# How does the market derive market implied rates hike via swaps?

It is the story of interest at the moment. Rate hike expectations from central banks around the globe. Various sale side research parties publish often market implied rates hike. The magnitude and the probability.

I know the basic model via futures where you condition on different events, e.g. a hike or no hike and simply speaking comparing futures before and after a central bank meeting. However, depending on the futures these estimates are not very precise due to iliquidity (e.g. fed fund futures). So research often uses swaps to come with these market implied rate hikes / probability. I was wondering

1. Which swaps are used for this purpose?
2. What is the exact methodology behind it. Are there any references?
3. For the probability one needs a model. What are some good references how this is usually done?

Curious to hear any insight on that topic.

Which swaps are used for this purpose? - meeting date OIS. You can get runs from dealers and vendors will have some data.

What is the exact methodology behind it. Are there any references? - look at the effective rate, look at the meeting date OIS rate, observe the difference and make an inference about how much of the difference is due to rate expectations (given that effective and target rates no longer line-up the way they did pre-GFC).

EDIT: re references, try 'methodology' at this link https://www.cmegroup.com/trading/interest-rates/countdown-to-fomc.html# for one example. Other references I know of are not publicly available.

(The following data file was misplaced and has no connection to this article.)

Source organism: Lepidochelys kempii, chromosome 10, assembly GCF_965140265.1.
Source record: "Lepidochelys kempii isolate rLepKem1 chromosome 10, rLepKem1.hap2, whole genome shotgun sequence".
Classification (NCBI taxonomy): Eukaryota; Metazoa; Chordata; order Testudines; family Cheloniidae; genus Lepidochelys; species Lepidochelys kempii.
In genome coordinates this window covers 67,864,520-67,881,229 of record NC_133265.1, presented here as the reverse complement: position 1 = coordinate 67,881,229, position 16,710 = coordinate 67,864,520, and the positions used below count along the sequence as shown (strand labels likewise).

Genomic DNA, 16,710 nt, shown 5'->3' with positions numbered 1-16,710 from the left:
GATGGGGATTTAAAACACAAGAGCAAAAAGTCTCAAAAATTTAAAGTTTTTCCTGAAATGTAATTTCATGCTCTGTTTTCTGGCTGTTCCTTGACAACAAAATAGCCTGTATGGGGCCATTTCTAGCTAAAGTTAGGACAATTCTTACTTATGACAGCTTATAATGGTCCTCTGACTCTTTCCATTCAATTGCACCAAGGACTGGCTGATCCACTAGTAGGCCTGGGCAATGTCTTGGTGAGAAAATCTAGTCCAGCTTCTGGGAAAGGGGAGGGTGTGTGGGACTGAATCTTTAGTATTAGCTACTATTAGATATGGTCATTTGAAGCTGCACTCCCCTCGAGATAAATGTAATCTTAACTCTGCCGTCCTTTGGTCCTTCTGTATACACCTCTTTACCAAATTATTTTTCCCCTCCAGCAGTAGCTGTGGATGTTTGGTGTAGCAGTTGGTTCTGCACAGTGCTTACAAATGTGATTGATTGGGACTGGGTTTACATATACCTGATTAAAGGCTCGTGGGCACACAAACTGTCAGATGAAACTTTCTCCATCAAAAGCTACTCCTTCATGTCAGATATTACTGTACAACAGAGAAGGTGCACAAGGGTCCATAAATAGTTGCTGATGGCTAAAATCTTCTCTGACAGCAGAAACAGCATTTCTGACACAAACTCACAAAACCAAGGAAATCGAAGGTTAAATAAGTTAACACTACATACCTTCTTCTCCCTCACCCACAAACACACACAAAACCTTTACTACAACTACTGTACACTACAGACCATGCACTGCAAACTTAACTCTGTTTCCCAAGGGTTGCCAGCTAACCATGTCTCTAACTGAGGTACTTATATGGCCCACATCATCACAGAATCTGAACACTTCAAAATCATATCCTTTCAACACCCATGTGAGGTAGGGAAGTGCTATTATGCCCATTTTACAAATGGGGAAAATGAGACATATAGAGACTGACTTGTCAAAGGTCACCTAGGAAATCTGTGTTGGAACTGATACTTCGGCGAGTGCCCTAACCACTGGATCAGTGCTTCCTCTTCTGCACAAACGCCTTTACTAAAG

• thanks for your comment. Can you shed a bit more light on "ake an inference about how much of the difference is due to rate expectations (given that effective and target rates no longer line-up the way they did pre-GFC)". Moreover the methodology you linked is exactly the standard way via futures. Would be keen to get one for swaps and the mentioned inference about the rate expectations
– math
Dec 3, 2021 at 8:40

In reply to the followup question on 3rd Dec, heres an example...

Lets say the central banks meeting days are the following...

1st Feb 22

1st Mar 22

and currently the market data is as follows

AUD-OIS Fix : 4bp AUD-OIS Swap starting on 1st Feb22 to 1st Mar 22 (meeting date OIS): 8bp

this implies that the market is pricing in 4bp points of hikes following the 1st Feb meeting.

Typically, the "probability" of a hike is calculated by taking this 4bp that is priced in the market and dividing it by 25bp (Inherent assumption here is that central banks hike in clips of 25bp)